An impressive lineup of the leaders in cassava research and development from around the globe will present during the second scientific conference of the Global Cassava Partnership for the 21st Century (GCP21), June 18 – 22, 2012 in Kampala, Uganda. More than 300 leading cassava researchers and stakeholders from around the world will attend, including three AWARD Fellows representing Ghana, Kenya, and Nigeria.
GCP21 consists of 45 member institutions working on research and development of cassava, a staple crop relied on by more than 700 million people worldwide. The ultimate goal of the partnership is to improve cassava productivity through scientific research and development. Topics to be covered at the conference include climate change, pests and diseases, genomics, breeding, and biodiversity.
The Global Cassava Partnership serves as an advocate for cassava issues and leverages research and development by facilitating dialogue among farmers, stakeholders, producers, researchers, and donor agencies via scientific and technical meetings, collectively seeking smart strategies, funding opportunities, and catalyzing solutions to technical challenges such as cassava genomics.
“The greatest reward during my life time will be to bring about a significant transformation in cassava to impact on many lives that depend on the crop,” said Dr. Yona Baguma, a scientist at NaCRRI and chairman of GCP21-II.
Cassava is cultivated mainly by hundreds of millions of subsistence farmers, often on marginal lands and is vital for both food security and income generation. In Asia and Latin America, cassava serves as livestock feed, an industrial input, and a source of fuel and food. In Africa, it is the second most important source of calories after maize, an inexpensive and essential food for the poor, and an emerging cash crop. Tapioca, yucca, and manioc are other names for cassava.
Although cassava has many properties that make it an important food across 105 countries in the world, it also has many limitations. Cassava lacks essential vitamins and nutrients and is susceptible to many pathogens, particularly in Africa, where one-third of the continental harvest is lost each year to viral diseases.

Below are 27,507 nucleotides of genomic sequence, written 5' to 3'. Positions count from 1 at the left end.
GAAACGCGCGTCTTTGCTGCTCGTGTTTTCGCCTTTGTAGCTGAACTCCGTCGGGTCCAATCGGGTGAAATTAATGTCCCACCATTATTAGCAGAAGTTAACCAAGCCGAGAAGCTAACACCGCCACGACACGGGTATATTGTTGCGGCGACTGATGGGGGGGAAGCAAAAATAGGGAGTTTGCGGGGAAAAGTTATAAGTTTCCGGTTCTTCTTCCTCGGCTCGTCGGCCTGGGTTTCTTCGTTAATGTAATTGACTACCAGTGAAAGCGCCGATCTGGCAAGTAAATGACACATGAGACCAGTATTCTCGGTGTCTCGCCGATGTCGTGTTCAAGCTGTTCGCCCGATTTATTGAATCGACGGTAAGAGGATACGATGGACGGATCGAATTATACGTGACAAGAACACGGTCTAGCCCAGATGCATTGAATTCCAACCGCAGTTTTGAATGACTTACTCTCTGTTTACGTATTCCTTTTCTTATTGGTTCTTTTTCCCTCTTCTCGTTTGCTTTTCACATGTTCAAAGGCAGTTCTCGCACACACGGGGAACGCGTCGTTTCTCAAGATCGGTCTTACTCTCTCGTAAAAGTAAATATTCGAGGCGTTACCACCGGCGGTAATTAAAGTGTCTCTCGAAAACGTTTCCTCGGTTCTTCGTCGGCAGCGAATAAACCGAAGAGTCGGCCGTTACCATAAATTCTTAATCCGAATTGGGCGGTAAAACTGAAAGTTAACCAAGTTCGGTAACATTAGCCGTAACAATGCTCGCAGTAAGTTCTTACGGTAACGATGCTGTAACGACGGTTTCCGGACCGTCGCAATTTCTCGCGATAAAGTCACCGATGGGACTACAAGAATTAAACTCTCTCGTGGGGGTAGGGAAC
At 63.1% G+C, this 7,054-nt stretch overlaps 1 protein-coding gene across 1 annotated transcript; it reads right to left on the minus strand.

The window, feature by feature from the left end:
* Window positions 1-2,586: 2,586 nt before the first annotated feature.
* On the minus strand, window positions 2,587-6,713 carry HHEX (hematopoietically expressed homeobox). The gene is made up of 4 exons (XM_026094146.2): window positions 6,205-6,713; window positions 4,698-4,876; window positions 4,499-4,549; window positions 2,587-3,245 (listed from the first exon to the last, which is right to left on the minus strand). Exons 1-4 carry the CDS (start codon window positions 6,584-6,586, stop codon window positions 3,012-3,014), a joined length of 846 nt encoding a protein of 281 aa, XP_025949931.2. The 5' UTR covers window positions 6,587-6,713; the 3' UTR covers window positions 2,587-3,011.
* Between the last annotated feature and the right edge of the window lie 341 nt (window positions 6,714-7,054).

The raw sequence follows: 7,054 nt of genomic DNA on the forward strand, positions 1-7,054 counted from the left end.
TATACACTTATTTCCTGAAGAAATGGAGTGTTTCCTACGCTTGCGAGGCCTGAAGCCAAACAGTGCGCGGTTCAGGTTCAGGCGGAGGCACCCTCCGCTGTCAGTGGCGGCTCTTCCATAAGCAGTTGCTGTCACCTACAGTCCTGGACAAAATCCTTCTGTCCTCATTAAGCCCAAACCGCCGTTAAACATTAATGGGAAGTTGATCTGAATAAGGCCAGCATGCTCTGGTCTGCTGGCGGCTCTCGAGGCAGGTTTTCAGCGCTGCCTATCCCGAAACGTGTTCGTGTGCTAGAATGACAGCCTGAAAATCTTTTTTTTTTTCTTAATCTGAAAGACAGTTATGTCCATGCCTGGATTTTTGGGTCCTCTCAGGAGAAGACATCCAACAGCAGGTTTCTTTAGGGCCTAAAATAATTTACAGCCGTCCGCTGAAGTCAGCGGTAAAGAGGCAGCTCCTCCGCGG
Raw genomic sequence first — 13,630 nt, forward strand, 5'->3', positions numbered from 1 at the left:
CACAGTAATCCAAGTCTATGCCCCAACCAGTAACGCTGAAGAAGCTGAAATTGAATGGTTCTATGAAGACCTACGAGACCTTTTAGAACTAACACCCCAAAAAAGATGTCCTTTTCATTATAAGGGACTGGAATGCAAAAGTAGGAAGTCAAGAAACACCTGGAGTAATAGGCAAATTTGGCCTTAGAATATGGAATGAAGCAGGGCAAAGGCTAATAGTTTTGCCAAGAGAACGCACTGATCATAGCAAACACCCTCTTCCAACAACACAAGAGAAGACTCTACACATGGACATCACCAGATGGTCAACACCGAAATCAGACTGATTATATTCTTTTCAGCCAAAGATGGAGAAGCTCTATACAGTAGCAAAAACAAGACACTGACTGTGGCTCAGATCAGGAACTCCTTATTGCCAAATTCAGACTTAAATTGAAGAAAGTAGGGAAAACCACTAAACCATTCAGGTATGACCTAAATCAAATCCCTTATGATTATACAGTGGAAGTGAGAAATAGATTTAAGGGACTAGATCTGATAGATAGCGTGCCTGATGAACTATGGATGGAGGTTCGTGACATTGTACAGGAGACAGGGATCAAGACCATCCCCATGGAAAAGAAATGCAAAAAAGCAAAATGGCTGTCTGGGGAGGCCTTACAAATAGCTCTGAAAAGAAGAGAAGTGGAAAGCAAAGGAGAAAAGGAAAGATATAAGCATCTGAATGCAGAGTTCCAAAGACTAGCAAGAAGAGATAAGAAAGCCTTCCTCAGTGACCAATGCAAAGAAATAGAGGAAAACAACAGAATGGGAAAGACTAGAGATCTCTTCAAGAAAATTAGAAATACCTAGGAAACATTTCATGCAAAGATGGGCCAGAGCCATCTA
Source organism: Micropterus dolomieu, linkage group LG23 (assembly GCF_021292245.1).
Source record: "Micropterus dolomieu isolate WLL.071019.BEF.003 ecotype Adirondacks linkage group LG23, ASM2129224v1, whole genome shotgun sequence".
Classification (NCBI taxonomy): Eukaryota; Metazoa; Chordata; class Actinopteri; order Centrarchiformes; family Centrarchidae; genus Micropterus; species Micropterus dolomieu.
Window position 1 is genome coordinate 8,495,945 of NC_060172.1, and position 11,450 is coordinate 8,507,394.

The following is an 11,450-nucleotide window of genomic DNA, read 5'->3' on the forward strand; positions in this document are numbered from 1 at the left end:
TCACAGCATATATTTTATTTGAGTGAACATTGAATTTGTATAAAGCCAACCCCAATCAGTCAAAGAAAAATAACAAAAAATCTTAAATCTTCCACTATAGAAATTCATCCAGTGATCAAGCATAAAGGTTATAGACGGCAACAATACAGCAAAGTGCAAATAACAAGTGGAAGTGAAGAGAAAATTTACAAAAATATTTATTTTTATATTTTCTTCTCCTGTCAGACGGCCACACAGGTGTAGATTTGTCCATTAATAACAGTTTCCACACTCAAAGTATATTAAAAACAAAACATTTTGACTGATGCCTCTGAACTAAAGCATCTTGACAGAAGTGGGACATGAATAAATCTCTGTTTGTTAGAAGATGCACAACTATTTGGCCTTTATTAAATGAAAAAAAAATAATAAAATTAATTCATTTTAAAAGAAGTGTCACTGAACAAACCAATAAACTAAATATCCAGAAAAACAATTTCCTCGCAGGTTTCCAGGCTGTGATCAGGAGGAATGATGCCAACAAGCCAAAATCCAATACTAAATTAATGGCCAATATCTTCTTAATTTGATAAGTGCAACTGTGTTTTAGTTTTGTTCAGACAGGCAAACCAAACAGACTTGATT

During the conference, concurrent sessions will be held on a variety of topics such as biodiversity and genetic resources, physiology and abiotic stress, agronomy, modern breeding, metabolic engineering and cassava seed systems.
Since it was founded in 2003, GCP21 has developed a list of technologies and research themes to focus activities and promote investment in those priority areas. In the last year, several research projects totaling more than $60 million in grants in the areas of cassava genomics, genetic engineering, biofortification, genetics and biology have been initiated and will be reported on during the five-day program.
Participants will exchange knowledge and experiences in the areas of socio-economics, biodiversity and genetic resources, post-harvest, starch modification, nutrition, genomics, molecular genetic markers and gene discovery, tissue culture and transformation, biotic and abiotic stresses, participatory research and technology transfer.
After reviewing advances made to date, members of GCP21 will present a synopsis identifying gaps in technical, capacity and funding as well as set additional priorities for R&D that will enable cassava production to withstand global changes in climate and related issues.
Participants will include representatives from NARS, international agricultural research centers, advanced laboratories and universities from developed and developing countries, United Nations’ agencies, governmental and non-governmental organizations, donor and development organizations, businesses in the ag-biotechnology and food processing industries.
GCP21 is chaired by Dr. Claude Fauquet, Principal Investigator at the Danforth Plant Science Center and Director of International Laboratory for Tropical Agricultural Biotechnology (ILTAB) in St. Louis, MO and Dr. Joe Tohme, Director of Agrobiodiversity Research of the International Center for Tropical Agriculture (CIAT) in Cali, Colombia.
“It is crucial for humanity to invest science and technology into cassava if we want the fourth source of calories in the developing world to feed more than one billion people by 2050,” said Fauquet.
“This is an unprecedented opportunity for some of the world’s leading crop scientists to join up to support smallholder farmers across the tropics in boosting production of one of their most important and promising food crops,” said Tohme.
Participating AWARD Fellows include: